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Augustus to Rousseau: authoritarianism and democracy

Rule by aristocrats included ancient Rome. These Romans devised a separation of powers: a Senate, a couple of Consuls (chief executives) to keep check on each other) and a judiciary. Then with rebellion by commoners, Tribunes were added. Law was also associated with the priesthood, headed by the Pontifex Maximus. And there was the police: the armed Praetorian Guard. This was the Roman Republic, which fell apart with factions fighting each other. A civil war was won by Julius Caesar's nephew who thought that democracy led to chaos. The power of the Senate declined, and military leaders became what were called emperors. Some emperors passed power to their sons — rule by rule of family dynasties, which existed before Rome as well as after, in Asia as well as the West. And, combined with religious dogma, the monarchies claimed their rule to be the will of the gods or (among the Chinese) the Mandate of Heaven.

With family dynasties holding power, marriages between members of different kingdoms became part of the power game. While democracy was thought to be a crazy idea that produced chaos, questions of birth produced succession problems, wars between family factions wars against growing powers. Europe had its Hundred Years' War. England had its civil wars, including the War of the Roses. In the 1500s there was Henry VIII's marriages, his wanting a male heir and a lot of power struggles. And in 1701 the War of Spanish Succession erupted.

Meanwhile, in the 1600s, Thomas Hobbes, the English philosopher, supported monarchical authority. He believed that without it people would feel free to plunder, to rape and murder in an endless war. Hobbes thought a king should be like a good father to his people. He ignored the devine favor argument (while claiming he wasn't an atheist) and described the king's relationship with his subjects as contractual, an agreement about duties: the king protecting his subjects and the people free to do whatever his laws did not explicitly forbid.

A couple of generations after Hobbes came the English philosopher John Locke stayed with monarchical rule and government by social contract. He didn't like absolute power in the hands of a monarchy, and he had a more optimistic view of humanity than had Hobbes. He favored electing representatives to a legislative body (parliament) and a monarch's powers limited by constitutional law (constitutional monarchy). He favored a judicial branch of government independent of the powers of the monarch or legislators – an independent judiciary making decisions based on the nation's constitution.

Locke believed that with representative government and a constitution people could live together peacefully. The bigotry and brutalities that had contributed to Europe's recent religious wars had annoyed him. He believed that churches should be voluntary associations rather than appendages of higher authority associated with the state (as was the Anglican Church). He held that for a modern society to function well it had to be unified not by a single religion but by allowing religious diversity. And a part of Locke's optimism was his belief in education, in people improving themselves and their circumstances.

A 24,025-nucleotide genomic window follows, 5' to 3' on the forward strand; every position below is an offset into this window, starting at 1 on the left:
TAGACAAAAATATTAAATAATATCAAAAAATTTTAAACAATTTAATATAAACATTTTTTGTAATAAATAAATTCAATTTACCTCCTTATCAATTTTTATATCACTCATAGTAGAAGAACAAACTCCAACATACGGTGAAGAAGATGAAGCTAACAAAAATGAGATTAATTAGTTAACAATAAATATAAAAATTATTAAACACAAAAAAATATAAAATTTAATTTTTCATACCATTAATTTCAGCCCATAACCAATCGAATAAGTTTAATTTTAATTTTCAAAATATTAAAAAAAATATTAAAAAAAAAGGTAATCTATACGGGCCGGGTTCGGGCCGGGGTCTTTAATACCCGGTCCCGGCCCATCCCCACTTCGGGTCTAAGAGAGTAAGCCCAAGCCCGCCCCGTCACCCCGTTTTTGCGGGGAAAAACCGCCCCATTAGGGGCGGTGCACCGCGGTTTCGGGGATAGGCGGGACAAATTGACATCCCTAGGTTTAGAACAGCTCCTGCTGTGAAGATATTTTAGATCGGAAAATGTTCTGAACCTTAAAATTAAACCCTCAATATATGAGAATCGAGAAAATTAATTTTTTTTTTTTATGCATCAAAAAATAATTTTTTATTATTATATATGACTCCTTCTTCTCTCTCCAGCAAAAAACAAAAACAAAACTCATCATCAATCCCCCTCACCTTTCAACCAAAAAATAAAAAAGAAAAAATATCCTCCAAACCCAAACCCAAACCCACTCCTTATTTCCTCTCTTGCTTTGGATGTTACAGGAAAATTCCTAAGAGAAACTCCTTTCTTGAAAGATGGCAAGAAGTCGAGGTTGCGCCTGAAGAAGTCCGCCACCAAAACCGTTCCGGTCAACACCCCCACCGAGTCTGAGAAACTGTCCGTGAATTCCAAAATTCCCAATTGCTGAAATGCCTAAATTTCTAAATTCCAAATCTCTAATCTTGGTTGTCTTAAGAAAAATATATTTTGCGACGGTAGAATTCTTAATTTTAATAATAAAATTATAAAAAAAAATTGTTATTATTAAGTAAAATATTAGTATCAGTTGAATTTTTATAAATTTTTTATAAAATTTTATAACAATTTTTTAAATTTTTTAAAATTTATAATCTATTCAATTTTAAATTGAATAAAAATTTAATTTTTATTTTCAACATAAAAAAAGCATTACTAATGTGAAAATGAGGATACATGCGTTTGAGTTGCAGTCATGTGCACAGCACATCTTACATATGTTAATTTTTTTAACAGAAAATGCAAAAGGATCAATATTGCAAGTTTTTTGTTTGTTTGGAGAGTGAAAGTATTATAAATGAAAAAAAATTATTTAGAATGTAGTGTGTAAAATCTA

Locke died a famous man in 1704, at the age of 72. His ideas would be adopted by those who made the American revolution.

In 1712 in Switzerland, Jean-Jacques Rousseau was born. He grew up as a social outsider and at times a vagrant. He had contempt for the educated elite. He spoke of humanity having been corrupted by the arts and sciences. Physics, he said, had risen from vain curiosity. The study of ethics he described as having its source in human pride. He was for rule by the people (democracy), rule by people joining together to make laws that expressed a "General Will." He leaned toward populism.

He believed more in the emotions of the unlearned than in reason of intellectuals. He wrote about people born free but finding themselves in chains. He was religious and a romantic, writing that liberty was to be found in the hearts of free men. He saw morality and virtue as a product of faith and hope. He wanted to create a natural religion that rises from instinct, a religion that returns people to nature, with no intermediary priesthood between people and their god.

He died in 1778 but was the most popular philosopher among the Jacobins, the most radical and ruthless group that formed at the beginning of the French (1789), a group to be associated with the terror that tore that revolution apart.

But Rousseau believed in a personal god, in divine providence and the immortality of the soul. He saw morality and virtue as rising from the faith and hope of religious people. He differed with most Christians in his belief that it was not Original Sin that troubled humanity. He wanted to create a natural religion that rises from instinct, a religion that returns people to nature, with no intermediary priesthood between people and their god. He claimed that Jesus Christ was not the Redeemer but was a model for the recovery of one's nature.

Rousseau in attitude was similar to men who would be a part of Hitler's movement. As Eduardo Marqués Collado reminds us on Quroa:

The Nazis were never about “science and reason turning evil”. They were staunchly anti-enlightenment, pro-romanticism, pro “communal emotion above everything” (volksgeist) and pro irrationality movement. They were all about the triumph of “the force of will” over the force of reason.


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